National Geographic : 1950 Nov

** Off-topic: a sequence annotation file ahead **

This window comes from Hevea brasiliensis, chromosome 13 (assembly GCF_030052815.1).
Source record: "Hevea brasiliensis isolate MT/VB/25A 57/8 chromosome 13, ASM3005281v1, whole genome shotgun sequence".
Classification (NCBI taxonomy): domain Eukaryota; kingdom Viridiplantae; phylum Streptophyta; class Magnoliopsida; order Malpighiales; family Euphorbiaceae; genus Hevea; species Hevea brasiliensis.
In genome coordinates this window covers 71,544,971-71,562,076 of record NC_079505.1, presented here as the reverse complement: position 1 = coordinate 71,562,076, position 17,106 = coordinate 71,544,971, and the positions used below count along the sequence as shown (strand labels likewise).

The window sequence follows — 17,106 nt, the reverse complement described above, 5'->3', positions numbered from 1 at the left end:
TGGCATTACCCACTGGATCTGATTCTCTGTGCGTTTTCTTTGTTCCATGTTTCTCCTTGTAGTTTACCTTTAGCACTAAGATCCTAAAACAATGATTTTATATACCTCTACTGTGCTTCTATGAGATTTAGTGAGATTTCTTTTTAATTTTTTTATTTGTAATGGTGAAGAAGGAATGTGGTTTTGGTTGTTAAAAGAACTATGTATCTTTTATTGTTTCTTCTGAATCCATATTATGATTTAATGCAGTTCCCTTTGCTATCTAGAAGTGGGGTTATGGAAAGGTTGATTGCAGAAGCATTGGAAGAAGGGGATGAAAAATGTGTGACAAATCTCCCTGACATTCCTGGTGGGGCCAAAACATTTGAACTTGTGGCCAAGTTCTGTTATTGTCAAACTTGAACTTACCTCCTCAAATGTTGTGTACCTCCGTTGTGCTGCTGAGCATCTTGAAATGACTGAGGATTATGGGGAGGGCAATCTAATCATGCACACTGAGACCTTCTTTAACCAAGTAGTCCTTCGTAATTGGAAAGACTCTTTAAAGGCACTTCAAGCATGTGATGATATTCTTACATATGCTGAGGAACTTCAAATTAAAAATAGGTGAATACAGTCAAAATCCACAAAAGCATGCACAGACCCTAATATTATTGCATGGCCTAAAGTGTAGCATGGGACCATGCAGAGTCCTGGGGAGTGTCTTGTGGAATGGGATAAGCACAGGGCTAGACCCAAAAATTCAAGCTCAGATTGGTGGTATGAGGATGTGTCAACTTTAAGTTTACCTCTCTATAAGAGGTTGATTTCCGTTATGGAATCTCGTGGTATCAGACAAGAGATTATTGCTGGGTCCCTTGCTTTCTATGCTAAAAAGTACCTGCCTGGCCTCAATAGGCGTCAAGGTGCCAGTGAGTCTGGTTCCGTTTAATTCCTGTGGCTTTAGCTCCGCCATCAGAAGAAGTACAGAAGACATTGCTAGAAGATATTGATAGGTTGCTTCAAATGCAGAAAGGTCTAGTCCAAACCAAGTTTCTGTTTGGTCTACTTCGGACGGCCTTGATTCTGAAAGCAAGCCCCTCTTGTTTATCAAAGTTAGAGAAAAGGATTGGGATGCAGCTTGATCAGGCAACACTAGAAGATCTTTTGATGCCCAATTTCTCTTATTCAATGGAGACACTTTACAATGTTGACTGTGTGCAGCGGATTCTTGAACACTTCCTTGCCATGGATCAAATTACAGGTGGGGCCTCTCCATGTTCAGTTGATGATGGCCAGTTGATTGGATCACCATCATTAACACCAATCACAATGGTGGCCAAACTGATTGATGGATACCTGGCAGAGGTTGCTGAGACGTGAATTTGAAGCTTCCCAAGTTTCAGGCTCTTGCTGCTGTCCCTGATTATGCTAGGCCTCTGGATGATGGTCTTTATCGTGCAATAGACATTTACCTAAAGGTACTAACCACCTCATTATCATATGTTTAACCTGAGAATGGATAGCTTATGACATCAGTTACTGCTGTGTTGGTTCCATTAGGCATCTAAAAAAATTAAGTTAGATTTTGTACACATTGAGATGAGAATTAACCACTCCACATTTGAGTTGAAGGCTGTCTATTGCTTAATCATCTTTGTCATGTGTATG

The National Geographic Magazine Carleton Mitchell Thrifty Alanders Helped Themselves to Free Wind. It Drove Their Ships and Gristmills Once 900 windmills ground the grain of this Baltic archipelago. Now they, like the square-rigged ships, fall into disuse (page 621). This old Mariehamn mill showed signs of recent use. When the miller, pushing the long lever, turned the creaky housing into the wind, how the wooden sails used to clatter! In its harbor the late Gustaf Erikson refitted the sailing ships that ranged the waters of the world, participating yearly in the famed grain race from Australia to the British Isles. They will sail no more. Edgar Erikson, pres ent head of the shipping company, can no longer maintain the picturesque but inefficient windjammers. "Nowadays it is hard to get cargoes, harder to get crews," he told me. "We cannot afford modern wages for a ship that might be delayed for weeks by calms or head winds. Young men no longer desire to ship as apprentices." The bark Pommern, whose tall masts greeted us, will be maintained as a museum in memory of Gustaf Erikson and his van ished fleet (page 637). Aswetieduptoadockintheshadowof Pommern's yards, our friend Ethel Krogius called, "Tervetuloa Suomeen" (Welcome to Finland). On Aland we hired an automobile and drove through the countryside. Neat farms pat- terned the rocky, rugged land. We shivered at the thought of the hardships of the winter months. I remembered a comment of the military attache of a neighbor country: "The Finns do not recoil from human sweat. They work." Despite a series of wars that devastated many of their towns and took an enormous toll of manpower, despite the loss of territory and huge reparations imposed by the Russians, the Finns are cheerful, and move forward as a free and independent nation.* Skerries Like Spilled Pepper on Chart Beyond Mariehamn our way led to the eastward through islands of incredible variety and profusion. The chart showed them ahead like a handful of pepper spilled across a table cloth. It was fortunate that we had been in * See, in the NATIONAL GEOGRAPHIC MAGAZINE: "Scenes of Postwar Finland," by La Verne Bradley, August, 1947; "Flashes from Finland." 19 ills., Feb ruary, 1940; "Farthest-North Republic," by Alma Luise Olson. October. 1938.